It seems hard to believe that the Pineapple Upside Down cake has not always been with us. Canned pineapple was not available until 1903 when Jim Dole of the Hawaiian Pineapple Company (now Dole Pineapple) perfected a way to tin them.
Fruit at the bottom of a cake pan is a technique which has been around since the middle ages. Apples, cherries and other seasonal fruits were used in upside down cakes which were often made in cast-iron skillets on top of the stove. The use of pineapple (and an oven) was just the newest most novel twist, an ode to twentieth century technologies and notions of convenience. Indeed, it did not take long for the recipe to work its way into the American housewife’s repertoire.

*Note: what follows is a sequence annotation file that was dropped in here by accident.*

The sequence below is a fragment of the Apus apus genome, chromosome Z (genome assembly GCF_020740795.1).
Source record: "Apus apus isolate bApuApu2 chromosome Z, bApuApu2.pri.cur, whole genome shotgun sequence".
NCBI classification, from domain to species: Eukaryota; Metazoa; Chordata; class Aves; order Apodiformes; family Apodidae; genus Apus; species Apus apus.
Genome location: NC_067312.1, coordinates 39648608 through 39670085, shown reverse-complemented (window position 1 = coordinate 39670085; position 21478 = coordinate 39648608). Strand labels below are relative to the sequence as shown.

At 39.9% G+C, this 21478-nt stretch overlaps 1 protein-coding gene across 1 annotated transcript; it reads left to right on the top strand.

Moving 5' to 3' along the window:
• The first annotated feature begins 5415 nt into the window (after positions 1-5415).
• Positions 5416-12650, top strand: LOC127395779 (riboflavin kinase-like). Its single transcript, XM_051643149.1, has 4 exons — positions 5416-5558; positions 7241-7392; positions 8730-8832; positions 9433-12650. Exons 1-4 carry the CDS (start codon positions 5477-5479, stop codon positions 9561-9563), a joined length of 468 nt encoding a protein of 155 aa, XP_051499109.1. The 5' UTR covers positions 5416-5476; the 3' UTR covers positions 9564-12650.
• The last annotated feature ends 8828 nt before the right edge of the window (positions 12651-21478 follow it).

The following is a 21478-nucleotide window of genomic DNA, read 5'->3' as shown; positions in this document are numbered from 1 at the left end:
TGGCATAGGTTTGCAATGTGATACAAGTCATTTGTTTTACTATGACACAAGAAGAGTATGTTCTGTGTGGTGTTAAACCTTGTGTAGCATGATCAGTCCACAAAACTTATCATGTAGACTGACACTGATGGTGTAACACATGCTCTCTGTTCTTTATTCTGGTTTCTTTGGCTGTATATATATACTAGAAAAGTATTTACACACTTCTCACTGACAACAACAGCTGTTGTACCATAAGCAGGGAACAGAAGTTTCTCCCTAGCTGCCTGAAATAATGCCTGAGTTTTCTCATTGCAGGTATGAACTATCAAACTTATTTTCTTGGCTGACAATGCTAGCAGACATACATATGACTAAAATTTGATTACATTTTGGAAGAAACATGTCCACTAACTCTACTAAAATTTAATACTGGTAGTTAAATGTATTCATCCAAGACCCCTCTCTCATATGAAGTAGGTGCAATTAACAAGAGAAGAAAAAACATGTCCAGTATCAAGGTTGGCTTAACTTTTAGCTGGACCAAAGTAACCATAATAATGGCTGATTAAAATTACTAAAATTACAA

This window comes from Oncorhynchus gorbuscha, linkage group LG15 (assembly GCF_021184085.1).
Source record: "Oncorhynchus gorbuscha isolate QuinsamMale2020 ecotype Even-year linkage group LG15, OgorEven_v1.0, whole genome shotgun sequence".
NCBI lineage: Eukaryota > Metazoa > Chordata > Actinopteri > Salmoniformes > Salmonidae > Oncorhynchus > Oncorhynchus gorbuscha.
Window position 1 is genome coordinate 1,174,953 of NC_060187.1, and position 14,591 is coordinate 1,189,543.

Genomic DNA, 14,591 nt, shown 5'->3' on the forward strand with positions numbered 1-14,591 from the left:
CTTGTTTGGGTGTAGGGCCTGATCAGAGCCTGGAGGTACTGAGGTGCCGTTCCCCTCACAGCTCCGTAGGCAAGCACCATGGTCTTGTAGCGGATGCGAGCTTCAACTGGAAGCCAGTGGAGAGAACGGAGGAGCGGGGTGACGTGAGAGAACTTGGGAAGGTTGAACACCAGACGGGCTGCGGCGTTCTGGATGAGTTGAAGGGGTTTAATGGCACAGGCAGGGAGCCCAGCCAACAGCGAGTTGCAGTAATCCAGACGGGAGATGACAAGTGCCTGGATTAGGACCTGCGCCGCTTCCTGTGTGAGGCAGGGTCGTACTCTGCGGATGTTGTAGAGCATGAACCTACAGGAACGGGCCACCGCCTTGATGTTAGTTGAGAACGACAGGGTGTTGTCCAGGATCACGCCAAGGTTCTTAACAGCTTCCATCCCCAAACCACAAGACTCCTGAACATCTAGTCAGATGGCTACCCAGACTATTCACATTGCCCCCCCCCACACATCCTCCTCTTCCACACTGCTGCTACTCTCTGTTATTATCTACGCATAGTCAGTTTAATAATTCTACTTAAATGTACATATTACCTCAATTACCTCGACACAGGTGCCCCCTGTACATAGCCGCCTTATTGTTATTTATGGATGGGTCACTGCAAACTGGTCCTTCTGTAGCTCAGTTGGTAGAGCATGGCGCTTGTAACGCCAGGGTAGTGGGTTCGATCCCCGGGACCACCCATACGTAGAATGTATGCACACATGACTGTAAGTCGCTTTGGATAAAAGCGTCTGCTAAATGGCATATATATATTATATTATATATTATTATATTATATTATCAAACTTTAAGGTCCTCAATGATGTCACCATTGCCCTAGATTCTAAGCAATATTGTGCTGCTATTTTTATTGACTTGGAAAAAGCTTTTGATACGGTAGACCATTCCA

The Hawaiian Pineapple Company (Dole) requested submissions for creative ways to prepare Pineapple. By 1925 they received 2500 recipes for Pineapple Upside Down Cake. It’s no doubt that the Pineapple Upside Down Cake had become a pop icon.
In 1925 women’s magazines there was a Gold Medal Flour advertisement with a full-page, four-color picture of Pineapple Upside-Down Cake-a round cake with six slices of pineapple, candied red cherries, and a brown sugar glaze. The date: November 1925.” —American Century Cookbook: The Most Popular Recipes of the 20th Century, Jean Anderson
By 1926 the Hawaiian Pineapple company capitalized on the popularity of the Pineapple Upside Down Cake, running a national ad campaign featuring the recipe. Further solidifying its place in culinary history.